Owen Doyle: Violence making rugby more nightmare than dream

Uncontrolled levels of brutal force and uncontrolled aggression is not attractive

Foul play, and foul rugby – if this sport is hell bent on self destruction, then it is going about things in precisely the right way. If it all remains in existence, 12 years hence the Lions will head back to South Africa, and young schoolboys of today will be dreaming of being on that plane, or will they? If the sort of violence we’ve just witnessed is what they will have to endure and to inflict, then rather than a dream, it will be nothing more than another nightmare.

And, if World Rugby think that parents will continue to be thrilled to put their kids on a so-called ‘sporting’ pathway which seems determined to increase uncontrolled levels of brutal force and uncontrolled aggression, they’d better have a serious re-appraisal.

As early as the second minute there was a general fracas. Alan Wyn Jones and Eben Etzebeth squared up to each other, eyeball to eyeball, the latter sneering in contempt. Referee Ben O’Keefe took the captains aside and told them that there could be no more, it was a clear warning. However, 20 minutes later, after Cheslin Kolbe upended Conor Murray another fight broke out, there were plenty of card candidates.

It would have been easy to pick one from each team to go to the sin-bin, it would have been the right thing to do, strong, authoritative officiating which delivered on the previous warning.


Stuart Hogg and Willie le Roux, or Maro Itoje and Etzebeth, could have joined Kolbe, binned for his charge on Murray who was in the air at the time. The colour of Kolbe’s card should have been red; and he has been much more than lucky not to be cited. Itoje was equally fortunate to avoid a citing, and it beggars belief that he escaped any on-field sanction for very mean, nasty, knee ‘work’ on Damian de Allende who was lying on the ground at the time.

O’Keefe remained calm throughout and never lost control, but there were times when his tone of voice should have been firmer, not as soft, and conveyed to the players that he was displeased, annoyed even, with their behaviour.

The match was peppered with other foul play incidents such Duhan van der Merwe’s binning for a wild trip which actually looked more like a kick, and the yellow card was inevitable following video review. Further, van der Merwe’s late tackle, early in the match, put paid to the involvement of Pieter-Steph du Toit who was a big loss to SA, so two yellows might well have equalled a red, but he got away with this one.

Very strangely, there was no review of Faf de Klerk’s hit on Murray which was high and hard with a leading shoulder, but this did not seem to be of any great interest to the officials who must have decided that it didn’t matter, but it did. For there to be only one citing after all that went on is astounding. Lion’s prop Kyle Sinckler is the only player in the dock, for an alleged bite – a bite, no less – if that is proven then the whole library must be thrown at him.

It was all very, very ugly

What we saw in the first half was nothing to do with rugby, none was played. In between the dirty play, and TMO reviews, the leather was kicked off the ball, and not one piece of inventive play was attempted, it was all very, very ugly. Most of us were told from an early age that rugby is a game for players on their feet, but this simple fundamental lesson is being replaced by boring, incessant aerial combat which is nothing but more ruination.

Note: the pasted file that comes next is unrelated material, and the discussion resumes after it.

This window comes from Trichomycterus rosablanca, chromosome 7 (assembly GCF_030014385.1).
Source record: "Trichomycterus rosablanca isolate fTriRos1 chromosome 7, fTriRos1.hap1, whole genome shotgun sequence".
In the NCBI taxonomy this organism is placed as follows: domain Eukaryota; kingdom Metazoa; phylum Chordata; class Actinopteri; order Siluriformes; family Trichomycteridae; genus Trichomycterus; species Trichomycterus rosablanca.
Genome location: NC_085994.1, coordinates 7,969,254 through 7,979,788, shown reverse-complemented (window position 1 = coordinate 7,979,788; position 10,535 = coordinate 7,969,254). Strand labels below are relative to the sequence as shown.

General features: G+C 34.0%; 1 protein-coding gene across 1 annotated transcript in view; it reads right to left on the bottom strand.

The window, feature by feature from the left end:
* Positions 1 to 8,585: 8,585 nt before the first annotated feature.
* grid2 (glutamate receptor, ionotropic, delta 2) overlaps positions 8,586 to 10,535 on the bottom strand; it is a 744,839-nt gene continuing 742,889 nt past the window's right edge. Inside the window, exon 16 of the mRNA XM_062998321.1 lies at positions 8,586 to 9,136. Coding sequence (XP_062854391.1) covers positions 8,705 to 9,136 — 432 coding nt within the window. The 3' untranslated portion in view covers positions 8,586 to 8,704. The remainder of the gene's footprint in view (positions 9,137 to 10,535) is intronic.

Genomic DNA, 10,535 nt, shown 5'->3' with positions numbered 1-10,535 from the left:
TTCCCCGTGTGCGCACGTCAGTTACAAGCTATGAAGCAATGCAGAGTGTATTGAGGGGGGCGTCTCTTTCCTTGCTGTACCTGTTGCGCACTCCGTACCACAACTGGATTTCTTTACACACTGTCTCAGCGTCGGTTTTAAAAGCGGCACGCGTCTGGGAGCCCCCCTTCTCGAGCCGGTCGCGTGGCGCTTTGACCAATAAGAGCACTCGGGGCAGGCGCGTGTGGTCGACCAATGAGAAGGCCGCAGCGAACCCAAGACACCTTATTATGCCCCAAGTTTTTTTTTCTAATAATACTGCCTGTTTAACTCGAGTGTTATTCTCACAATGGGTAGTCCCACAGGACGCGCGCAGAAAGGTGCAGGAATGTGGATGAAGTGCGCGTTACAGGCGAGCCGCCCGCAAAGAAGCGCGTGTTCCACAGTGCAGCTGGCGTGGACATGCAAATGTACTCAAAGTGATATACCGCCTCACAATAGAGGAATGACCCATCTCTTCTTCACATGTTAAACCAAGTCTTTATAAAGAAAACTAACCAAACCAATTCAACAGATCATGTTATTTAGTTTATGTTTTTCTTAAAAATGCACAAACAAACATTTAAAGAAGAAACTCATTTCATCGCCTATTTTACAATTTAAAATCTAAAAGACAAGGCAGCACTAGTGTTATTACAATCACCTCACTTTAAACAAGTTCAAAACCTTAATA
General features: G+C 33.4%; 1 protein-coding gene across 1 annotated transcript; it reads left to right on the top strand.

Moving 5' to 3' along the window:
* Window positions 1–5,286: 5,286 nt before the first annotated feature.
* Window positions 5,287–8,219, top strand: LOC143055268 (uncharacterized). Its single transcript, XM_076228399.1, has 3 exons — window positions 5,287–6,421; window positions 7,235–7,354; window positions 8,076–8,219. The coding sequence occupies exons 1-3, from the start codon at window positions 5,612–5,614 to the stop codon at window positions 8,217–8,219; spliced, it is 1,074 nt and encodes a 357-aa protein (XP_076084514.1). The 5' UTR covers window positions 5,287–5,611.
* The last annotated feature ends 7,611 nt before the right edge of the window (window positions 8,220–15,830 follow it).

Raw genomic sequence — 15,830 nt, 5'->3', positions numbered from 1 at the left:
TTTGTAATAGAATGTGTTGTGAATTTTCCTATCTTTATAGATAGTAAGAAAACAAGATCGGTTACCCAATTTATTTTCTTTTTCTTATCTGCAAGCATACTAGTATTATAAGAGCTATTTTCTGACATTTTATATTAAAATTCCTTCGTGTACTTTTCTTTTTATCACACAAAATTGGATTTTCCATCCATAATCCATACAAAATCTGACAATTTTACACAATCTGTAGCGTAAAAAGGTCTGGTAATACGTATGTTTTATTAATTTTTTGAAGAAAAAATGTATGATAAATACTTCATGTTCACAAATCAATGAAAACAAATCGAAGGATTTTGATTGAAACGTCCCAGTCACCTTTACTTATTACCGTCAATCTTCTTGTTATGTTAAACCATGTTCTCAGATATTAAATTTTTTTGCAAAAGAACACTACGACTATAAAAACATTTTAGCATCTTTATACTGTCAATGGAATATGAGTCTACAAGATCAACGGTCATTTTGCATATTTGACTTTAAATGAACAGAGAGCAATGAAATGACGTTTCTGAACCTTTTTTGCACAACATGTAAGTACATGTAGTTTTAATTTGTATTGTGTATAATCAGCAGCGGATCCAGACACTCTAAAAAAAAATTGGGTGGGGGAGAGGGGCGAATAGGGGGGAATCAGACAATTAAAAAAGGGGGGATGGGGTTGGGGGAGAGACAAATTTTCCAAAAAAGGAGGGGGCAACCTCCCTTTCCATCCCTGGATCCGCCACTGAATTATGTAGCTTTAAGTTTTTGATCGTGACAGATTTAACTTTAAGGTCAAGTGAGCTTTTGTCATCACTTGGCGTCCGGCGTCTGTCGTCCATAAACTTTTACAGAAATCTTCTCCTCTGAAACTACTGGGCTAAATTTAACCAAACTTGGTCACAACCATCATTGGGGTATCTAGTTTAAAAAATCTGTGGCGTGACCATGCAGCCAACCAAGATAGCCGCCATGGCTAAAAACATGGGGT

The first half, ridiculously, lasted just over sixty minutes, ironically pretty much the same time Rassie Erasmus spoke for when he took to the airwaves early in the week. The Lions led 9-6 at the break, and I’ll bet none of us guessed that they wouldn’t trouble the scoreboard again. They lost the second half 0-21, and, while there has been some debate about Lukhanyo Am’s try, but since he didn’t knock-on the ball there was no reason to disallow it.

Gatland, who would have been anticipating a good improvement from the first test, instead got quite the reverse. He has a mighty job on his hands now.

Erasmus, whose detailed on-pitch coaching, must give a decided advantage to the ’Boks, went a massive step further with his solo-effort video presentation. He has no problems thwarting the spirit of the laws with his intrusions, but, this time, it was so much worse. He tore at the very heart of the game.

This was not an irate coach talking irrationally, spontaneously, in the immediate aftermath of a match, it was a very considered, planned, detailed public attack on the performance of Nic Berry, designed to exert enormous pressure on O’Keefe and the other officials for Saturday’s match, which it undoubtedly did. It broke every convention in the book, and World Rugby have now finally announcing disciplinary proceedings against him for misconduct.

WR’s Regulation 20, in very exact detail and very strong wording, covers precisely this type of verbal assault on match officials.


Without bothering you with all the fine print, it defines “Misconduct” as any conduct, behaviour, statements that are unsporting, insulting, or have the potential to bring the game or match officials into disrepute.

And, of acting in an abusive, intimidating or offensive way to match officials; or making comments that are an attack on match officials. Erasmus may not have been aware of this regulation or the powers it holds, but he does now.

It is probably wise for World Rugby to let the tour play out now, finish the series.

But the issue is unprecedented, and has caused great damage to the sport, and it has the potential to spread like wildfire unless it is stamped out hard and fast. Exemplary action is needed here.